5. I see navel gazing as ultimately a search for truth. At least that is what it can be, and in searching for truth you gradually become stronger at facing it. This includes your finances and the state of your life as compared to how you would like it to be. One gradually becomes more honest with one’s self about one’s intentions, motives and real goals. I see this as a good thing, and I think you’ve been doing incredibly well. If you’re like me, you probably wish the problems would hurry up and disappear into thin air. Now. However, as you see yourself getting a handle on things with work and saving, you’ll probably feel a determined pride as you gain the upper hand in this rather emotional battle. For me, it has taken longer than I care to think, and this goes to show how far above my means I was living. Still, there is one thing I make sure to do, as I really love coffee. I have a special coffee maker at home (not a machine), and I buy expensive roasted beans from a special coffee store to make delicious coffee at home. The overpriced dishwater you can get on the run simply cannot compare. It is my only luxury, besides dark chocolate and reasonably good ingredients for food. Perhaps you have something to tie you over until you feel good about spending again?

    • Arthur, sorry for the slow reply. Thanks for this great comment – you’re right about buying the good coffee for home, I always buy what’s on special offer which is stupid given that I then go out and buy a cup for more than the price of a full bag of coffee. Penny wise pound foolish. You’re right about the emotional battle too but I feel like things are changing, slowly. How are you with your spending these days?

      • How am I with my spending? There is a prayer, “…and lead us not into temptation…”. Now that I have paid my credit card debt, I can see more clearly how I was using it to add “abundance” to my life (that lovely self-help buzzword). Returned to financial reality, I find there are many things I must say no to. However, I’m doing remarkably well and have even managed to retain my sanity!!!!!! (Dry note to self: must see doctor about those extra exclams.) I can see it’s a long road signposted with advice like “appreciate what you have”. To me, this doesn’t mean just sit there and count my blessings, but actually to more actively work with the skills I already possess, and search for answers in books I have already bought, and enjoy friendships more that I already am blessed with, instead of forever longing for the greener grass on the other side of the fence. Before I start sounding like I’ve got it made, I’ll admit freely that if I had the money, I’d be dining at expensive restaurants every day of the week. Come hell or high water. Saving is one thing. Self-deprivation is another, and if you save too much you might end up overspending to compensate, like on a yoyo diet. I do go out to a nice restaurant every once in a while, preferably for something I cannot cook better myself. It’s great you have a friend to help you with this. Battling temptation by oneself in a world financed by credit can be a real tough and lonely task. Try to remember that not all the glitz and glamour you see around you is actually paid for.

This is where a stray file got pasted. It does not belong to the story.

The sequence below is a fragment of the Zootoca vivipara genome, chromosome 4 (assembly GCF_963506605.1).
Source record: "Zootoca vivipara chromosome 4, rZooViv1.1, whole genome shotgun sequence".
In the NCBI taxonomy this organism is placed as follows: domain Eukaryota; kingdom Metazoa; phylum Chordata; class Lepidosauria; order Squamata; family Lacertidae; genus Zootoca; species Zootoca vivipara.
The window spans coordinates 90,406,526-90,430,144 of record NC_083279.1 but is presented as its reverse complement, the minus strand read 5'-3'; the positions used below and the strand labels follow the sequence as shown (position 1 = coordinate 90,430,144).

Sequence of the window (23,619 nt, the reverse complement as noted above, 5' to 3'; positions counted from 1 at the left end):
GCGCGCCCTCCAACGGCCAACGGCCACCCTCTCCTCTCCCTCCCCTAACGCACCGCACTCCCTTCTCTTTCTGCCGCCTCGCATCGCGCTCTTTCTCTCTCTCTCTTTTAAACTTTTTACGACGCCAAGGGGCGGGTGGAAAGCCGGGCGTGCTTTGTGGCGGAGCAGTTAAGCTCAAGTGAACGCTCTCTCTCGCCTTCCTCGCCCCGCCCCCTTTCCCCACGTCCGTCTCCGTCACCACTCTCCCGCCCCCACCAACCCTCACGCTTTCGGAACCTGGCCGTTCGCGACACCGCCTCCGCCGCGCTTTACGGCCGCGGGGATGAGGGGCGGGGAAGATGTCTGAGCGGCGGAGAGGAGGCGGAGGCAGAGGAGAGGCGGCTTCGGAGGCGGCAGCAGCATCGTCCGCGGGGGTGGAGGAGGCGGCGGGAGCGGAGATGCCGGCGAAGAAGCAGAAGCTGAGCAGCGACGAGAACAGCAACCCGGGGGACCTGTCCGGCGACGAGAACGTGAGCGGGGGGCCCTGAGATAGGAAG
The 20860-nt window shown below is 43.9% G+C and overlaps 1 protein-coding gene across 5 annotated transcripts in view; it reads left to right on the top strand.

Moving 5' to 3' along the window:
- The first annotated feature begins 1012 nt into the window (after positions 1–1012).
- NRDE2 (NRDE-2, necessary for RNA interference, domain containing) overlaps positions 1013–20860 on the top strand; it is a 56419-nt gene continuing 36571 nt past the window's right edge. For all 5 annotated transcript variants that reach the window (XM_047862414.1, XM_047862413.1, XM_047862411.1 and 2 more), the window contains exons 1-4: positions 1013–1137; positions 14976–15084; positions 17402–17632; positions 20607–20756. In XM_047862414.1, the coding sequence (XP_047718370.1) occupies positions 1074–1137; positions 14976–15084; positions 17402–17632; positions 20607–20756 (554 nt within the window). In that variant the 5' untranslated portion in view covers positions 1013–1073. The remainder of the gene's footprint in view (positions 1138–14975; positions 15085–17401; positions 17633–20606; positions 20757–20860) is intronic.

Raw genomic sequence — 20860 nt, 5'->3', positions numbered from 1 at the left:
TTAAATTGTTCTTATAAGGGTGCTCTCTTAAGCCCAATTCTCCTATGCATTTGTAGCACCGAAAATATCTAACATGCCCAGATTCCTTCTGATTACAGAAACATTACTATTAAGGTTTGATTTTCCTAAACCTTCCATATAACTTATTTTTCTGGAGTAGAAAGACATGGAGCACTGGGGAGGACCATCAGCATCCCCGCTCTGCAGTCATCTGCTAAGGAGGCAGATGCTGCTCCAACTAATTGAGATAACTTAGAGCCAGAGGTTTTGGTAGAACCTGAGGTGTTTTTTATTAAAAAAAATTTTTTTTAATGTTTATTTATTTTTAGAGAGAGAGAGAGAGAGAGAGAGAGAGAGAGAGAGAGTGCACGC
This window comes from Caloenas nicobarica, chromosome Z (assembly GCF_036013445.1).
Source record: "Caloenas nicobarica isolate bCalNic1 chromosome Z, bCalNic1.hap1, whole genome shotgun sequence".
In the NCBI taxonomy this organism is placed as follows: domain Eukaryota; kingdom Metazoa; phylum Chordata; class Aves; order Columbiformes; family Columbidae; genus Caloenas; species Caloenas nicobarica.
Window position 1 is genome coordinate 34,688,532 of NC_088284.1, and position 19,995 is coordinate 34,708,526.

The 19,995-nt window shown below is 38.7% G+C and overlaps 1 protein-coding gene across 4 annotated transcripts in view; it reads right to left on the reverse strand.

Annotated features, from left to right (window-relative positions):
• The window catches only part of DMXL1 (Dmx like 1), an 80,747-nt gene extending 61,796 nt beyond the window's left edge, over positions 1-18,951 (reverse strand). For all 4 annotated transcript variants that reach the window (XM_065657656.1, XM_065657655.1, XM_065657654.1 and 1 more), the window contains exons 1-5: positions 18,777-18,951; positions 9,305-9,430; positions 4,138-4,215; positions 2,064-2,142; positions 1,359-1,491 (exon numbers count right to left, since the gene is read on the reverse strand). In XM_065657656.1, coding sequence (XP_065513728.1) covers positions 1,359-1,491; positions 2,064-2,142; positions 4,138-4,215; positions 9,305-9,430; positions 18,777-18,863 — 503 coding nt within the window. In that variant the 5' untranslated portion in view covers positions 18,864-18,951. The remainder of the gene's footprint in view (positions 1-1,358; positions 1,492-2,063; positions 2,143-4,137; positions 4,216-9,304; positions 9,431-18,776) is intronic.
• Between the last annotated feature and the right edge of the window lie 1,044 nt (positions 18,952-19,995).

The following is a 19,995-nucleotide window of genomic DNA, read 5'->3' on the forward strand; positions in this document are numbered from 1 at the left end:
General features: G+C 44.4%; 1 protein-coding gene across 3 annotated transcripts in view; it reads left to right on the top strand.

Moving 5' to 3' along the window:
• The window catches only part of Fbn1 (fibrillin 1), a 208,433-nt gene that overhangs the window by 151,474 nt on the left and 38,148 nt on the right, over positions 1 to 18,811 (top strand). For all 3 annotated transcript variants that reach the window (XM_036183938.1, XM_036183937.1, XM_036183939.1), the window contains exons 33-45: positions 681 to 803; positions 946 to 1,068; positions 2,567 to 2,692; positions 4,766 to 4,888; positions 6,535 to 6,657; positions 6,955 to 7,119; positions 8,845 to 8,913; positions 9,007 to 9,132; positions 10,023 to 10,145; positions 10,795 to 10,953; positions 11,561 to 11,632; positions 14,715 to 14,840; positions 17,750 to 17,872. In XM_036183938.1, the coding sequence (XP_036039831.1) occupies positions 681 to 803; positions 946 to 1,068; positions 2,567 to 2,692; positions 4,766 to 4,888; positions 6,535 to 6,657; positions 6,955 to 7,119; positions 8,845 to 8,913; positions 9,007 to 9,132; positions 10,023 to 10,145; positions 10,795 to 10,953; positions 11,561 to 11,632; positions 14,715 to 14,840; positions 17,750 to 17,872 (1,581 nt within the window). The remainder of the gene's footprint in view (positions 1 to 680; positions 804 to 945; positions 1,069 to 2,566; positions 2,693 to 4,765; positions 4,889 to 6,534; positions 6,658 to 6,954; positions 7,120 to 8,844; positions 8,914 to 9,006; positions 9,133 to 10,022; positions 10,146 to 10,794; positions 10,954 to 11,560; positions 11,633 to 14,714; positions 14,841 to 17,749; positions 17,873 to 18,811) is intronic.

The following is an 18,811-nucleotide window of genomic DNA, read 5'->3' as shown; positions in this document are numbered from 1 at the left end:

• I love this comment, Arthur, thank you. You are absolutely right about using/enjoying/appreciating what you already have. The book thing is a great example – I’m always buying new ones and they pile up unread. The new thing is always better… but of course, it’s not really. What we have right now is more than enough.

      • “The new thing is always better… but of course, it’s not really. What we have right now is more than enough.”

        Yes. That lesson seems to be the hardest to learn.

        “All that glitters is not gold” was something I learned as a kid, but I still go “Ooh, shiny!”

  6. Lots to mull over here. I like your friend’s views on ‘respecting’ money. Without going into detail here, a few months ago I came into a modest sum of money (nothing life changing: a redundancy payment). Since then, I can’t bear to look at my bank account details. Back when I was trying to maintain some discipline over my spending, I loved checking my bank’s app every day to figure out how I was going to eke out four days, a week, 10 days – whatever! – from of the dwindling balance. With a bigger sum of money in there, I feel that I don’t have the skills to manage it.
    This must be why I don’t play the lottery… 😉

    • That’s so interesting Dublin Follies – I have a friend in a similar situation. She inherited a small amount but the money has been in account for years and she is paralysed when it comes to using it. Has the larger sum made you spend more?

  7. HAve you looked on JobServe for Technical Author jobs, you’re a journalist, so you’re used to writing, editing etc etc. Ok you don’t have the technical IT skills, but still, there must be something around.